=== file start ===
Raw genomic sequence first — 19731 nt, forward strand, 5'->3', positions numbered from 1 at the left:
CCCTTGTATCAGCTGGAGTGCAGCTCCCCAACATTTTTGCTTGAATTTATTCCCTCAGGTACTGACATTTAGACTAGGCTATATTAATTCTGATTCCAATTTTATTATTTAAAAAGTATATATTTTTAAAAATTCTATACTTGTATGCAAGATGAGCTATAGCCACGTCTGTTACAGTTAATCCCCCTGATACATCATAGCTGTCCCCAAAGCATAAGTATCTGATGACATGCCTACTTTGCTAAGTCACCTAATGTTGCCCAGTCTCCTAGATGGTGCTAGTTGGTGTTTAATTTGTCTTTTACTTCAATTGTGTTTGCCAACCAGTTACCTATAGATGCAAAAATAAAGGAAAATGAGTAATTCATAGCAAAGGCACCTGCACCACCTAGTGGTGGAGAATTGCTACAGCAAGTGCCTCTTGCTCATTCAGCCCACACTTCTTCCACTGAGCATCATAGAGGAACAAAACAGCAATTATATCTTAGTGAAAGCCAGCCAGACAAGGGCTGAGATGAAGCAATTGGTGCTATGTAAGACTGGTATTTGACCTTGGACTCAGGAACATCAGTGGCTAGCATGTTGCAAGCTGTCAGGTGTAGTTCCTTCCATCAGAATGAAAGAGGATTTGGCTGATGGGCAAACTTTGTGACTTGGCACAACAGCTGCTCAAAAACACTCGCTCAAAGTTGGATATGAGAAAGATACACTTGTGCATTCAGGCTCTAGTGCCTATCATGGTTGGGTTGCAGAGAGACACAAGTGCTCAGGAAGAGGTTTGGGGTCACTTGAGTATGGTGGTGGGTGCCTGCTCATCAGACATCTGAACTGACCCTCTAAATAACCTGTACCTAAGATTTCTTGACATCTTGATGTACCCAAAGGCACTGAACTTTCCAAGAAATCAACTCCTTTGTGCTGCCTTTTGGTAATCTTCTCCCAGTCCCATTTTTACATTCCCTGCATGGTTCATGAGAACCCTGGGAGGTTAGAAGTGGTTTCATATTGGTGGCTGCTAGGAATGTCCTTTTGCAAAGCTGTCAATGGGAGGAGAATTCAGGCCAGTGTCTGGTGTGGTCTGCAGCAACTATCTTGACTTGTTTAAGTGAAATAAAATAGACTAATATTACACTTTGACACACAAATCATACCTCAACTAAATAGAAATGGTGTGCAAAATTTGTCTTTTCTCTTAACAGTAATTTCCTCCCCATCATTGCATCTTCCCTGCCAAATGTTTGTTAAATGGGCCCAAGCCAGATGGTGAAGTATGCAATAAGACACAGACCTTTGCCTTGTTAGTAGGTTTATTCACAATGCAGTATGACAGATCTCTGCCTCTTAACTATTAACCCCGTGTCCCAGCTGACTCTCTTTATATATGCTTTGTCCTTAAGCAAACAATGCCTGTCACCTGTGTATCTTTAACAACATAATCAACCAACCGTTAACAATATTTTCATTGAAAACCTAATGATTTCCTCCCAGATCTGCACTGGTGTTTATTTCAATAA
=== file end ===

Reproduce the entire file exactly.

Raw genomic sequence first — 19731 nt, forward strand, 5'->3', positions numbered from 1 at the left:
CCCTTGTATCAGCTGGAGTGCAGCTCCCCAACATTTTTGCTTGAATTTATTCCCTCAGGTACTGACATTTAGACTAGGCTATATTAATTCTGATTCCAATTTTATTATTTAAAAAGTATATATTTTTAAAAATTCTATACTTGTATGCAAGATGAGCTATAGCCACGTCTGTTACAGTTAATCCCCCTGATACATCATAGCTGTCCCCAAAGCATAAGTATCTGATGACATGCCTACTTTGCTAAGTCACCTAATGTTGCCCAGTCTCCTAGATGGTGCTAGTTGGTGTTTAATTTGTCTTTTACTTCAATTGTGTTTGCCAACCAGTTACCTATAGATGCAAAAATAAAGGAAAATGAGTAATTCATAGCAAAGGCACCTGCACCACCTAGTGGTGGAGAATTGCTACAGCAAGTGCCTCTTGCTCATTCAGCCCACACTTCTTCCACTGAGCATCATAGAGGAACAAAACAGCAATTATATCTTAGTGAAAGCCAGCCAGACAAGGGCTGAGATGAAGCAATTGGTGCTATGTAAGACTGGTATTTGACCTTGGACTCAGGAACATCAGTGGCTAGCATGTTGCAAGCTGTCAGGTGTAGTTCCTTCCATCAGAATGAAAGAGGATTTGGCTGATGGGCAAACTTTGTGACTTGGCACAACAGCTGCTCAAAAACACTCGCTCAAAGTTGGATATGAGAAAGATACACTTGTGCATTCAGGCTCTAGTGCCTATCATGGTTGGGTTGCAGAGAGACACAAGTGCTCAGGAAGAGGTTTGGGGTCACTTGAGTATGGTGGTGGGTGCCTGCTCATCAGACATCTGAACTGACCCTCTAAATAACCTGTACCTAAGATTTCTTGACATCTTGATGTACCCAAAGGCACTGAACTTTCCAAGAAATCAACTCCTTTGTGCTGCCTTTTGGTAATCTTCTCCCAGTCCCATTTTTACATTCCCTGCATGGTTCATGAGAACCCTGGGAGGTTAGAAGTGGTTTCATATTGGTGGCTGCTAGGAATGTCCTTTTGCAAAGCTGTCAATGGGAGGAGAATTCAGGCCAGTGTCTGGTGTGGTCTGCAGCAACTATCTTGACTTGTTTAAGTGAAATAAAATAGACTAATATTACACTTTGACACACAAATCATACCTCAACTAAATAGAAATGGTGTGCAAAATTTGTCTTTTCTCTTAACAGTAATTTCCTCCCCATCATTGCATCTTCCCTGCCAAATGTTTGTTAAATGGGCCCAAGCCAGATGGTGAAGTATGCAATAAGACACAGACCTTTGCCTTGTTAGTAGGTTTATTCACAATGCAGTATGACAGATCTCTGCCTCTTAACTATTAACCCCGTGTCCCAGCTGACTCTCTTTATATATGCTTTGTCCTTAAGCAAACAATGCCTGTCACCTGTGTATCTTTAACAACATAATCAACCAACCGTTAACAATATTTTCATTGAAAACCTAATGATTTCCTCCCAGATCTGCACTGGTGTTTATTTCAATAA